"Tracing the Incendiary with Hillary Mushkin," L.A. Forum
Responding to images and landscapes of war and conflict, Hillary Mushkin’s Incendiary Traces project began as an LA Forum online gallery in 2011. In honor of the current Incendiary Traces exhibition at the Pomona College Museum of Art, we talked with Mushkin about the project’s evolution.
What was the genesis of this project and partnership with the LA Forum?
When LA Forum Board member Gloria Lee invited me to do a project for the LAF gallery, I had been working on animation and drawing projects for several years that pictured Los Angeles as a war zone. Their impetus stretches back to 2003 when the George W. Bush administration began talking about bombing Baghdad, which incited memories of the 1991 US Baghdad bombing media coverage. Specifically, CNN’s green night scope footage which was shot from a distance, framing a sky filled with the abstract missile fire lights, almost like a fireworks show, and I wondered if the new Baghdad bombing would be represented similarly. Inspired by this, I created a video project called the Sleep of Reason in 2003-2004 that brought together hand-traced animation of the CNN footage with reversed footage of Fourth of July fireworks from my Cypress Park neighborhood. Through hand-tracing, I sought to engage, in an embodied manner, with a remote war that I felt some responsibility to address as a US citizen.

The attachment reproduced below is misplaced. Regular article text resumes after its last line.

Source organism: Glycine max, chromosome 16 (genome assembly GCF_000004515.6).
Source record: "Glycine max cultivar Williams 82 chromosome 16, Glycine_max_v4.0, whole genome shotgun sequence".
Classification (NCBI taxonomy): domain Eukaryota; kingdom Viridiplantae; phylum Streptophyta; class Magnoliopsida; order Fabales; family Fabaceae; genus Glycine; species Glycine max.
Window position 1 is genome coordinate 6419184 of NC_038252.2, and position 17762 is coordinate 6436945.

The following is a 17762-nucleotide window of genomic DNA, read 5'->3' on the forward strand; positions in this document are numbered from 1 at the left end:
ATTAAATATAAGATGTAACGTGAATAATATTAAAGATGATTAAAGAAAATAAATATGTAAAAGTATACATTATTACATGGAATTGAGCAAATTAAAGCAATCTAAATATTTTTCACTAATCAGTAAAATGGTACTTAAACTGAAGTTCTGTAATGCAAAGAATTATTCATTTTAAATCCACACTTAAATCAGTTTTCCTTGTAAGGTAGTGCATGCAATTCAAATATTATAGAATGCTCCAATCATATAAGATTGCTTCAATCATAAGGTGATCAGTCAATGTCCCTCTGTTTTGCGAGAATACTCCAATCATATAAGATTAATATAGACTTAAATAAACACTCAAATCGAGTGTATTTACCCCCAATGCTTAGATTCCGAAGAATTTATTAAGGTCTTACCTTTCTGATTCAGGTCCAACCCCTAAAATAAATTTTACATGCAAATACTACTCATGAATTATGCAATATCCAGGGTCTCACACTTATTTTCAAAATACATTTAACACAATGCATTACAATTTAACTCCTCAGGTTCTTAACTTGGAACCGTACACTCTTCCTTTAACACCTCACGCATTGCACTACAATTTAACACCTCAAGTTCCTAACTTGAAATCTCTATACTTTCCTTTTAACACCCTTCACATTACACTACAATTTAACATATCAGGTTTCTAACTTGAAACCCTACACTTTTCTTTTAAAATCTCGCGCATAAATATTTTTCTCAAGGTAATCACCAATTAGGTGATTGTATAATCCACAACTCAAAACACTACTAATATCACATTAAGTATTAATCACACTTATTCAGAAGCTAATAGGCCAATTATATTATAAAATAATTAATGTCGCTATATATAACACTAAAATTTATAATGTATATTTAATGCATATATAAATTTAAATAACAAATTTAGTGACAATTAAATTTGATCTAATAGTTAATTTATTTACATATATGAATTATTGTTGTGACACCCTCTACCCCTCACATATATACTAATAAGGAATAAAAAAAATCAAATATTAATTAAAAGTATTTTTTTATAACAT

In 2011, when Gloria invited me to do the LA Forum online gallery, the US had been engaged in Middle East war for almost a decade. I returned to the project, recognizing that architects, like artists, are professionally trained to imagine landscapes and understand them as places where people live. I thought we could work together to make a connection between landscape, specifically, a war zone, as a pictured and lived environment.
How has the project evolved between 2011 and the current Pomona College Museum of Art exhibition?
For the LA Forum online gallery, I wrote a text and made some drawings that visually attempted to overlay Cypress Park onto Baghdad. The text included the question, could we reverse-engineer the image of a palm-dotted landscape to connect Los Angeles with this distant war? I began drawing with a group of artists outside the Los Angeles Air Force Base in El Segundo. Their public affairs office thought we should be more interested in drawing aircraft and landing strips, but the mundane side of war was in fact our interest. When the Department of Defense police asked us not to draw their gated driveway it prompted a dialog about observation, drawing, and authority; which was the inspiration for what came after.
At that time Juan Devis was launching KCET’s cultural journalism program Artbound and invited me to collaborate. This created a broader opportunity to present alternative approaches to visualizing war zones as well as share historical and contemporary insights from scholars and others on the subject. Since then I have organized about ten drawing events and published materials on the various ways militaries and paramilitaries visualize conflict zones — all of which is part of the current exhibition.